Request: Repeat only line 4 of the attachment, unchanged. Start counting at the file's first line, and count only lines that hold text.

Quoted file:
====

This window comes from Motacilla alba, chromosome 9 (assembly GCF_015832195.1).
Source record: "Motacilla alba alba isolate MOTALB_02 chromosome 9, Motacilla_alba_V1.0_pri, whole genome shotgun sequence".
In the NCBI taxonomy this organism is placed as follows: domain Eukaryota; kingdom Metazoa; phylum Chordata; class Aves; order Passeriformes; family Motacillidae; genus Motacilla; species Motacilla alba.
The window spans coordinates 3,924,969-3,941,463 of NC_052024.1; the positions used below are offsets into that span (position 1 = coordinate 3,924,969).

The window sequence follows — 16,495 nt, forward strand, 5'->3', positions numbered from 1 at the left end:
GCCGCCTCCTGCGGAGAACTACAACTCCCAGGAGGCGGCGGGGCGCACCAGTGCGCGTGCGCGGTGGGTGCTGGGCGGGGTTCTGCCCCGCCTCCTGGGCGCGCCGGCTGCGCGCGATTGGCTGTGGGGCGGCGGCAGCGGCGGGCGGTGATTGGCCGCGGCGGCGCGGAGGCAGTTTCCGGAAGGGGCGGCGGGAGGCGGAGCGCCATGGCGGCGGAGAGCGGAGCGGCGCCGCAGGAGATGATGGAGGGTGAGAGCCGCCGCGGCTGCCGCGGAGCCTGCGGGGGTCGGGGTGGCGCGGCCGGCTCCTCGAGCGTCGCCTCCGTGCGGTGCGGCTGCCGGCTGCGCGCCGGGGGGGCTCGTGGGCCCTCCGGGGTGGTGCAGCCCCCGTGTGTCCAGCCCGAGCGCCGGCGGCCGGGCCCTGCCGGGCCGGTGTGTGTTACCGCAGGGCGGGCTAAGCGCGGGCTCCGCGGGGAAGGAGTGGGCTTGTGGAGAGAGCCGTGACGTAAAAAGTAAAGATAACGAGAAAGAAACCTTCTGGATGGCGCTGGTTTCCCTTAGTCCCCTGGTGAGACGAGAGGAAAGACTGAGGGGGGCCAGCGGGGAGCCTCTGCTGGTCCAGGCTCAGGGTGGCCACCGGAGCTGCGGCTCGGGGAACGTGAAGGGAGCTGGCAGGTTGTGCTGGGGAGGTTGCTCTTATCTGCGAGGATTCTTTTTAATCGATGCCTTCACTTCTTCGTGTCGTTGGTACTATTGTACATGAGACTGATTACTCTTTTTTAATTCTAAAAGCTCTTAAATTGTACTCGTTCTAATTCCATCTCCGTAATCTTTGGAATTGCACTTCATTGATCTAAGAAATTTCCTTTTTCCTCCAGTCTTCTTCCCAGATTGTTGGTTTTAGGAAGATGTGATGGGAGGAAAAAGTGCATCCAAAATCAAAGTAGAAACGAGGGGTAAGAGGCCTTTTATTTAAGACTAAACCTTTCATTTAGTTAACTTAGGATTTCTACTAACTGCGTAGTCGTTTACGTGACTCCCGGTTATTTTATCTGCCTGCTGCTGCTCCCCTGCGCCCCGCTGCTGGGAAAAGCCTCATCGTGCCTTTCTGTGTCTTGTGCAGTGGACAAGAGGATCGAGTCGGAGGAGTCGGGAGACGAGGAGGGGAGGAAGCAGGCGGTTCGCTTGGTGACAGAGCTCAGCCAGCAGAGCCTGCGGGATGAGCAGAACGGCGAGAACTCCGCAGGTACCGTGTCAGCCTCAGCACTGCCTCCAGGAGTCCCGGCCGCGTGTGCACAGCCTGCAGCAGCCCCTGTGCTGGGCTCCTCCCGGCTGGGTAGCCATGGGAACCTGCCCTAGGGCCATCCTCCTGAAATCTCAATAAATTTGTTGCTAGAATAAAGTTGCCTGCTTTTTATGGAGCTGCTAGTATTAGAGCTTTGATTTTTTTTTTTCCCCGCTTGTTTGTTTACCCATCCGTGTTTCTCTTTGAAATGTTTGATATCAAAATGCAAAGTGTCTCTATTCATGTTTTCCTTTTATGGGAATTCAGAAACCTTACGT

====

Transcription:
The window spans coordinates 3,924,969-3,941,463 of NC_052024.1; the positions used below are offsets into that span (position 1 = coordinate 3,924,969).